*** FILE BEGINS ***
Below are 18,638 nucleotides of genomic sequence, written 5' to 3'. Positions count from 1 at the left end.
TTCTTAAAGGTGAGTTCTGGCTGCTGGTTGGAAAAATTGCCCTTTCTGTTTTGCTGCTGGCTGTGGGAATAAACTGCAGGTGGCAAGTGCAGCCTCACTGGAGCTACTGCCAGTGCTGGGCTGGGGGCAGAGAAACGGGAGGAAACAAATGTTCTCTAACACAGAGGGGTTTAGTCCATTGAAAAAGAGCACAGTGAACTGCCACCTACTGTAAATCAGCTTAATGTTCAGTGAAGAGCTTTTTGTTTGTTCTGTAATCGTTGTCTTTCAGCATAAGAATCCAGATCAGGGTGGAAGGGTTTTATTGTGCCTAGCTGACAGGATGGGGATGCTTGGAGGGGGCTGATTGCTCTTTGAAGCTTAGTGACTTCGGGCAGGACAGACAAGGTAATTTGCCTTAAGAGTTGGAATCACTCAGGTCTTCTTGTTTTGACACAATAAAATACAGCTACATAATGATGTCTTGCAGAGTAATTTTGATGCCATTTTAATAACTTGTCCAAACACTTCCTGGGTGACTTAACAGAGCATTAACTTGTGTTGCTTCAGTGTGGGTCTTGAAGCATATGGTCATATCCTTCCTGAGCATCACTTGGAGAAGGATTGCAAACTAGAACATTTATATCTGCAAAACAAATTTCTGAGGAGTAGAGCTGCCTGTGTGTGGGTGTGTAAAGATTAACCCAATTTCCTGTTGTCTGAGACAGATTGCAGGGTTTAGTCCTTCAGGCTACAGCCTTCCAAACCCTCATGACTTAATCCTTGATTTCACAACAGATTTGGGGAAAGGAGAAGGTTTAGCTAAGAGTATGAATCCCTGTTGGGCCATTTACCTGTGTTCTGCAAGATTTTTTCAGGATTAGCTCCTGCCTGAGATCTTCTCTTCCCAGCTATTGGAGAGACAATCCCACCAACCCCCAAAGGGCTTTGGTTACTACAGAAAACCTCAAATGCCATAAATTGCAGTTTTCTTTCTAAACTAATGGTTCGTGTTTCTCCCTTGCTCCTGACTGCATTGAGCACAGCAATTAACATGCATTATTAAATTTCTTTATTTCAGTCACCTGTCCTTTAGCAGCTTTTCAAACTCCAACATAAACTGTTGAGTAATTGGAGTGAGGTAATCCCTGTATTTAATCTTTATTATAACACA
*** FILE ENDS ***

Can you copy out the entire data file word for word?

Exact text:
Below are 18,638 nucleotides of genomic sequence, written 5' to 3'. Positions count from 1 at the left end.
TTCTTAAAGGTGAGTTCTGGCTGCTGGTTGGAAAAATTGCCCTTTCTGTTTTGCTGCTGGCTGTGGGAATAAACTGCAGGTGGCAAGTGCAGCCTCACTGGAGCTACTGCCAGTGCTGGGCTGGGGGCAGAGAAACGGGAGGAAACAAATGTTCTCTAACACAGAGGGGTTTAGTCCATTGAAAAAGAGCACAGTGAACTGCCACCTACTGTAAATCAGCTTAATGTTCAGTGAAGAGCTTTTTGTTTGTTCTGTAATCGTTGTCTTTCAGCATAAGAATCCAGATCAGGGTGGAAGGGTTTTATTGTGCCTAGCTGACAGGATGGGGATGCTTGGAGGGGGCTGATTGCTCTTTGAAGCTTAGTGACTTCGGGCAGGACAGACAAGGTAATTTGCCTTAAGAGTTGGAATCACTCAGGTCTTCTTGTTTTGACACAATAAAATACAGCTACATAATGATGTCTTGCAGAGTAATTTTGATGCCATTTTAATAACTTGTCCAAACACTTCCTGGGTGACTTAACAGAGCATTAACTTGTGTTGCTTCAGTGTGGGTCTTGAAGCATATGGTCATATCCTTCCTGAGCATCACTTGGAGAAGGATTGCAAACTAGAACATTTATATCTGCAAAACAAATTTCTGAGGAGTAGAGCTGCCTGTGTGTGGGTGTGTAAAGATTAACCCAATTTCCTGTTGTCTGAGACAGATTGCAGGGTTTAGTCCTTCAGGCTACAGCCTTCCAAACCCTCATGACTTAATCCTTGATTTCACAACAGATTTGGGGAAAGGAGAAGGTTTAGCTAAGAGTATGAATCCCTGTTGGGCCATTTACCTGTGTTCTGCAAGATTTTTTCAGGATTAGCTCCTGCCTGAGATCTTCTCTTCCCAGCTATTGGAGAGACAATCCCACCAACCCCCAAAGGGCTTTGGTTACTACAGAAAACCTCAAATGCCATAAATTGCAGTTTTCTTTCTAAACTAATGGTTCGTGTTTCTCCCTTGCTCCTGACTGCATTGAGCACAGCAATTAACATGCATTATTAAATTTCTTTATTTCAGTCACCTGTCCTTTAGCAGCTTTTCAAACTCCAACATAAACTGTTGAGTAATTGGAGTGAGGTAATCCCTGTATTTAATCTTTATTATAACACA